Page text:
In April, we had reported that Didi Chuxing, Uber’s Chinese counterpart and the biggest ride-hailing firm in the country, had filed for a US IPO. That much-anticipated IPO finally came to pass after Didi’s shares rose by nearly 19% on its New York Stock Exchange (NYSE) debut on Wednesday. It raised $4.4 billion in the IPO, valuing the company at about $73 billion and marking the biggest US listing by a Chinese company since Alibaba raised $25 billion in 2014.
According to Reuters sources, Didi’s stock was priced at the top end of its indicated range, increasing the number of shares sold. It sold 317 million American Depository Shares (ADS) at $14 apiece (exceeding its initial goal of 288 million shares after the Didi investor order book was oversubscribed multiple times), valuing Didi at $67.5 billion on a non-diluted basis.
While Didi had started trading at $16.82 a share on the New York Stock Exchange, an increase of 30% from the initial $14-a-share offering price, investor interest decreased throughout the day, and Didi closed at $14.20 per share.
Didi made its debut, trading under the ticker DIDI. The company said that 30% of the amount raised would go to expand its business in international markets, while another 30% would be utilized in improving technology capabilities in various aspects including ride-sharing, electric cars, and autonomous driving. About 20% will be used to launch new products and expand existing product categories to continuously improve the user experience, while the remaining 20% might be used for other potential strategic investments.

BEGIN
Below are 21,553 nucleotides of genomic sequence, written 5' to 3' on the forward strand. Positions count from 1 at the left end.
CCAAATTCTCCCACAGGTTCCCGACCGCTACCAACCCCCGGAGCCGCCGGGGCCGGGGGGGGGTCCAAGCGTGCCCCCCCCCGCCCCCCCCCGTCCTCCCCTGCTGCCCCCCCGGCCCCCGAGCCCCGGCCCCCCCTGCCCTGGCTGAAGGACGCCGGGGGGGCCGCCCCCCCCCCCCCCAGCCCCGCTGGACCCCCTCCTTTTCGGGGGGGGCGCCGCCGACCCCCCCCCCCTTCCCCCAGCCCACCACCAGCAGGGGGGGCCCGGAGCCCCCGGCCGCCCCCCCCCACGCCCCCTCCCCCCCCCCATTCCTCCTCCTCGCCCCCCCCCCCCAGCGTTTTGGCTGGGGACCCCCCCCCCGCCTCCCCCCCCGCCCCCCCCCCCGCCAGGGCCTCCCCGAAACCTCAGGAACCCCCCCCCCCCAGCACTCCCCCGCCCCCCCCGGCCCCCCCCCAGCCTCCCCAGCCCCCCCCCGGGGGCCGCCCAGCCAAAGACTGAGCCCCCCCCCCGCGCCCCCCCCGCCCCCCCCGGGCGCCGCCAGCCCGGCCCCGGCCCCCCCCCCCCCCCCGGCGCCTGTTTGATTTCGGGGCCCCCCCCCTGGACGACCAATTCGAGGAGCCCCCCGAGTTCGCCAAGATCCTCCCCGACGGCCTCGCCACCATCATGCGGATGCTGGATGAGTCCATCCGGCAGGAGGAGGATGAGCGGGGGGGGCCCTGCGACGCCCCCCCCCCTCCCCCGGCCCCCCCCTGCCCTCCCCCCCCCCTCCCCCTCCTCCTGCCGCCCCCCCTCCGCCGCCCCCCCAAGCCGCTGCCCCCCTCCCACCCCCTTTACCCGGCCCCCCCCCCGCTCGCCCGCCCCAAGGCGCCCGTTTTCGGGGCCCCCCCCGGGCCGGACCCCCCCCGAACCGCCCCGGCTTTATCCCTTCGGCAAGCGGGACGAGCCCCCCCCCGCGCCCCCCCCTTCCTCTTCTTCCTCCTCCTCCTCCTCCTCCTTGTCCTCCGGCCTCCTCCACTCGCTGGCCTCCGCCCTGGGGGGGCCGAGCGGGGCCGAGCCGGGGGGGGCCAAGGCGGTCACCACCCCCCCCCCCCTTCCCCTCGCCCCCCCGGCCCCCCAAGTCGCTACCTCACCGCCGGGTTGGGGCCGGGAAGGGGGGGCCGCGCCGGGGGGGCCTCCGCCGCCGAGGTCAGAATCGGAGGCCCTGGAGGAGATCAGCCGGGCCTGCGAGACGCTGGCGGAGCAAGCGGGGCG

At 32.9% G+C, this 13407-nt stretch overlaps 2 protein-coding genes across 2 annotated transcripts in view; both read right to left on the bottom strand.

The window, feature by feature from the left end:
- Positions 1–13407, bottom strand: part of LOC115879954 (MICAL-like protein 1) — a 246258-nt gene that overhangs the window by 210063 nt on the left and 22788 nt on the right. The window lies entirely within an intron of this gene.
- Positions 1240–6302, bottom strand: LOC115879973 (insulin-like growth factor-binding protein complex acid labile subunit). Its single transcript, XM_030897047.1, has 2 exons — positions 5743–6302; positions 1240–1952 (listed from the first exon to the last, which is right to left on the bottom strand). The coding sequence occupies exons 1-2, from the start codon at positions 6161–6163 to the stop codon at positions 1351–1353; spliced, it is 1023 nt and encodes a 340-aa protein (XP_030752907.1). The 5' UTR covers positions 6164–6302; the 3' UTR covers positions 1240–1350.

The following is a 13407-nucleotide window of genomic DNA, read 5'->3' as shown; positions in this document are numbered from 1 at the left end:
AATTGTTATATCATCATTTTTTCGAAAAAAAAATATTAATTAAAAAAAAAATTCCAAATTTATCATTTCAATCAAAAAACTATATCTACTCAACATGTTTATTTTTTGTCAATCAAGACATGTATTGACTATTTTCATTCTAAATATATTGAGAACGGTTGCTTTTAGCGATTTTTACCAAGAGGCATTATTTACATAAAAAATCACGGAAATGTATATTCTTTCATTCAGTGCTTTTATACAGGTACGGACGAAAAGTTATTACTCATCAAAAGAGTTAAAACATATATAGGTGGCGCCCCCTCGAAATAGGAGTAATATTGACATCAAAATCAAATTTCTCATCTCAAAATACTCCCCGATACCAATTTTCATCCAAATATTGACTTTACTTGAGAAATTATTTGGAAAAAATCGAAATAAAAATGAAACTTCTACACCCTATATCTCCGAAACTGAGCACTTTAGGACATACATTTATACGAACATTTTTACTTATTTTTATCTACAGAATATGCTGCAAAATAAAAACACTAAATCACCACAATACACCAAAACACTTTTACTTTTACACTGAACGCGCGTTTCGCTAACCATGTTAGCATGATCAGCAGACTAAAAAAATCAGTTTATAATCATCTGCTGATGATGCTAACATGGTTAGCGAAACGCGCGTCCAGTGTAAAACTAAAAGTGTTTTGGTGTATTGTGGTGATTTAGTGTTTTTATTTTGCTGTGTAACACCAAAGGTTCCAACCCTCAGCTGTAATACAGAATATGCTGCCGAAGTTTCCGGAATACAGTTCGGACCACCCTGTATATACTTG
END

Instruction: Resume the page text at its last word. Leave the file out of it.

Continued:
When Didi had filed for the IPO, it had aimed for a valuation of up to $100 billion, raising concerns that the prospects of the future growth of the firm would be curbed by the chance of greater regulation of the ride-sharing sector by transport authorities in the future. Add to that the recent times which have been harsh for the ride-hailing sector, owing to the pandemic and subsequent lockdown, and you have a host of valid concerns.
Didi did not respond to a request for comment.
The nine-year-old Didi, founded by current CEO Will Wei Cheng, was the reason behind Uber’s departure from the Chinese market – in fact, Uber had to sell its operations in the country to Didi for a stake. It counts Tencent, Uber, and SoftBank among its investors, and is expanding operations in South America and Europe and well.
“The volatile IPO environment helped to lower (Didi) IPO price and valuation looks attractive,” said Douglas Kim, a London-based independent analyst. Didi’s IPO was covered early on the first day of the book-build last week and the investor books were closed on Monday, a day ahead of schedule.